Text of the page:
The following examples illustrate the command line arguments that  could  be  supplied  to
       gpgdir in a few situations:

       To encrypt a directory:

       $ gpgdir -e /some/dir

       To  encrypt  a  directory,  and  use  the  wipe  command  to  securely delete the original
       unencrypted files:

       $ gpgdir -W -e /some/dir

       To encrypt a directory with the default GnuPG key defined in ~/.gnupg/options:

       $ gpgdir -e /some/dir --Default-key

       To decrypt a directory with a key specified in ~/.gpgdirrc:

       $ gpgdir -d /some/dir

       To encrypt a directory but skip all filenames that contain the string "host":

       $ gpgdir -e /some/dir --Exclude host

       To encrypt a directory but only encrypt those files that contain the string "passwd":

       $ gpgdir -e /some/dir --Include passwd

       To acquire the GnuPG key password from a running gpg-agent daemon in order  to  decrypt  a
       directory (this requires that gpg-agent has the password):

       $ gpgdir -A /tmp/gpg-H4DBhc/S.gpg-agent:7046:1 -d /some/dir

       To  encrypt  a  directory  but  skip  the  encryption/decryption  test (so you will not be
       prompted for a decryption password):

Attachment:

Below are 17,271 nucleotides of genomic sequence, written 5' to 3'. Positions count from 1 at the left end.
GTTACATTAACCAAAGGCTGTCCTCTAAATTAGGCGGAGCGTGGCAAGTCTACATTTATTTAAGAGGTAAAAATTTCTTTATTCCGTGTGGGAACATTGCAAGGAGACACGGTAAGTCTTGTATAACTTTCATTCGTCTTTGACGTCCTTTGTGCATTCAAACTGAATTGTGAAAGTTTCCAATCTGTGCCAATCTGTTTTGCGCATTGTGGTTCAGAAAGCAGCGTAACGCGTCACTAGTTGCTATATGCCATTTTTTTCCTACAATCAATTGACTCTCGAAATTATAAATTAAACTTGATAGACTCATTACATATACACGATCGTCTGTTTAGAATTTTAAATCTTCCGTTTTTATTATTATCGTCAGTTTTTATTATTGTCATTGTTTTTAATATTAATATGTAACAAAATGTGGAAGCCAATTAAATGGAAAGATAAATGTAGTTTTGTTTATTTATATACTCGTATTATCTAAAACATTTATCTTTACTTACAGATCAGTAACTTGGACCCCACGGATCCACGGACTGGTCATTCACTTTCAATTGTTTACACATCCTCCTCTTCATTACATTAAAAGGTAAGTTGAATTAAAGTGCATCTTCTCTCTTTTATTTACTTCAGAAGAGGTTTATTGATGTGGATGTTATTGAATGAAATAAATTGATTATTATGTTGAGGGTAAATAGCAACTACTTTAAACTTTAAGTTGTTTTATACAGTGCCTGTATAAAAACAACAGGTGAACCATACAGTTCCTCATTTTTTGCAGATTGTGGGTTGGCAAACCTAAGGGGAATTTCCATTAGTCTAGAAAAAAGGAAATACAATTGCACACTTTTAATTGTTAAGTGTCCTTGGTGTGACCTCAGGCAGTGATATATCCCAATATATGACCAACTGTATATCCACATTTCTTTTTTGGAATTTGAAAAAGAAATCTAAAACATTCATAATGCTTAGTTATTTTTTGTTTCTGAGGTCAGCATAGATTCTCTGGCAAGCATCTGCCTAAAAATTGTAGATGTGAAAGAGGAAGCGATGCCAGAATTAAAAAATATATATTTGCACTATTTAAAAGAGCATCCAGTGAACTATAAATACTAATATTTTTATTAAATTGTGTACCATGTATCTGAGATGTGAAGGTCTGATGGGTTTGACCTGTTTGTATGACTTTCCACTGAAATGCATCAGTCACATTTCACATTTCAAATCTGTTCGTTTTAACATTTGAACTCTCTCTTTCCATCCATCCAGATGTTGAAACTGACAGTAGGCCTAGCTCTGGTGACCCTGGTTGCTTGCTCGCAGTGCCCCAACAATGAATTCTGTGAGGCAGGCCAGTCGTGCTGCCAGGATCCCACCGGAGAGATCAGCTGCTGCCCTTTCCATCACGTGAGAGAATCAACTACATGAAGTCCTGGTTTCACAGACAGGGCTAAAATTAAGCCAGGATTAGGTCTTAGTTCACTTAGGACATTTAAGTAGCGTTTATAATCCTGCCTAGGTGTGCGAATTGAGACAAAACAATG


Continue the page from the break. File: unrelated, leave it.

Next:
$ gpgdir -e /some/dir -s

       To encrypt a directory and no subdirectories:

       $ gpgdir -e /some/dir --no-recurse

       To encrypt root's home directory, but use the GnuPG keys associated with the user "bob":

       # gpgdir -e /root -g /home/bob/.gnupg


       gpgdir requires that gpg, the  Gnu  Privacy  Guard  (  is  installed.
       gpgdir  also  requires  the GnuPG::Interface perl module from CPAN, but it is bundled with
       gpgdir and is installed in /usr/lib/gpgdir at install-time so  it  does  not  pollute  the
       system perl library tree.




       Michael Rash <>


       Many  people  who  are active in the open source community have contributed to gpgdir; see
       the CREDITS file in the gpgdir sources.


       Send bug reports to Suggestions and/or comments are always welcome  as


       gpgdir  is  distributed under the GNU General Public License (GPL), and the latest version
       may be downloaded from